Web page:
Besides the obvious (you can attend in your pajamas), here’s why I think virtual conferences are a good thing:
They tend to be cheaper than in-person events - for everyone. Removing the travel, accommodations, and conference hall budget makes hosting and attending them much more cost-effective.
They require less of a time commitment than in-person events. Now, all you have to do to attend a keynote is press a button and listen in. Sure, crowded meeting halls and buffet-style continental breakfasts have their charm, but maybe not during a global pandemic.
Better technology exists to support them. Five years ago, the thought of trying to host a virtual conference would have sent chills down my spine - the technology to make them lively and engaging (not to mention non-laggy) just didn’t exist. Solutions like Attendify and hopin have made virtual conferences easier than ever before to not just host keynotes, but vendor booths, networking sessions, and even happy hours.
A year ago, there’s no way I would have chosen to attend a virtual event that wasn’t being thrown by my company or a company I wanted to work for. Now, I find myself registering for events I may or may not Zoom into simply for a change of pace. Even if I don’t attend them live, I know I’ll be able to access recordings after the fact to watch at my leisure. And if I don’t watch them, I’ll still be on the company’s email marketing alias.
The point is, I’ll remember the brand.
Length ≠ engagement
A thorough, well-constructed op-ed on the power of UV light to kill germs will probably go farther in selling you on a portable sanitization lamp than a flashy billboard with no words, but we’ve long been told that consumers don’t have the patience or time to read the next War and Peace. The good news? There’s a happy medium.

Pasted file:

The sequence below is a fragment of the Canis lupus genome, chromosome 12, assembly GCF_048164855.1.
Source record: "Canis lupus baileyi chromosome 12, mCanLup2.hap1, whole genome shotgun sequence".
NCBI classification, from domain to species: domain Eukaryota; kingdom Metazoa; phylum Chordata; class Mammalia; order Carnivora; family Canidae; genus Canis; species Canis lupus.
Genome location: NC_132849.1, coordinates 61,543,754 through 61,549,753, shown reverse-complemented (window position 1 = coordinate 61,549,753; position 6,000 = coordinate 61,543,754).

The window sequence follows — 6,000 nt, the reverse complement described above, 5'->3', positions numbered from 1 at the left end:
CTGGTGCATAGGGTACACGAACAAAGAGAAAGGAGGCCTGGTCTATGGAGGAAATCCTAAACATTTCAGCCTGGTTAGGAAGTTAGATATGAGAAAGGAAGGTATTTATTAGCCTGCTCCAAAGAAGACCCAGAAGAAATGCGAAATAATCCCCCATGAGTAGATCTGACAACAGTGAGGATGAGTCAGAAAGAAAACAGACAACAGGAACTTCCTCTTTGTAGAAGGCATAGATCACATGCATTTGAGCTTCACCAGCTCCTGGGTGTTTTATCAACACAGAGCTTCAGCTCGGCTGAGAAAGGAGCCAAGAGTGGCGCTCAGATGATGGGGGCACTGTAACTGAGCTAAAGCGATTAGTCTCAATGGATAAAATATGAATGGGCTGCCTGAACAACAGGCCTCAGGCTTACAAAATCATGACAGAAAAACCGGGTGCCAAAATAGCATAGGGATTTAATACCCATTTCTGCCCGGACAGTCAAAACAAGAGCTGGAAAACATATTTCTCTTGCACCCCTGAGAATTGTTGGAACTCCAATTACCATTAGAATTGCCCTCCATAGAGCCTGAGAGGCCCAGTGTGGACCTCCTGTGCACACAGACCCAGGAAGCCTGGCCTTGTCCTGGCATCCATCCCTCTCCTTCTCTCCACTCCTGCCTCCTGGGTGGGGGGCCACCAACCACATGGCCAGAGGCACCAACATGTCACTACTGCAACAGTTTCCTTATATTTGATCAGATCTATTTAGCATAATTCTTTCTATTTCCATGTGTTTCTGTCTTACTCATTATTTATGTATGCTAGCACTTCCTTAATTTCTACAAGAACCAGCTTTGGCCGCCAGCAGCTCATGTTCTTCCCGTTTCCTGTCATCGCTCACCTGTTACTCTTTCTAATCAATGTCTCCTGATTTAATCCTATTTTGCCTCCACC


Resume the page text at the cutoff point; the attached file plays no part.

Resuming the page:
As marketers, short-form sells. After all, the average post on WordPress is just 280-words long. But it’s also true that article length does not necessarily correlate to engagement. Now that most consumers have more time on their hands and are spending more and more hours glued to a screen, the likelihood that they’ll actually sit and read through (or at the very least, skim) an entire, 800-word article has increased.
In my own work, I’ve found the sweet spot to be anywhere from 700-1,200 words for a content marketing article, and 3-4 sentences for an email newsletter opener. Keep in mind that I’m in B2B technology, but statistics drawn from other industries tell a similar story.
It’s easier (and harder) to become a social media juggernaut
Content marketing has been around for hundreds of years, but only 40 years ago, mass media was limited to a few curated mediums, namely television, films, radio, and print. With the introduction of the internet and social media, the channels (pun intended) through which brands could reach consumers skyrocketed, and it became more difficult than ever to get your content noticed.
Tik Tok is the social media platform du jour, making social media stardom just a “challenge” away, but the brands that really break the mold and offer us something both familiar and unique are the ones we remember.
Still, COVID-19 has made audiences eager for connection and entertainment; brands that do one of five things will win: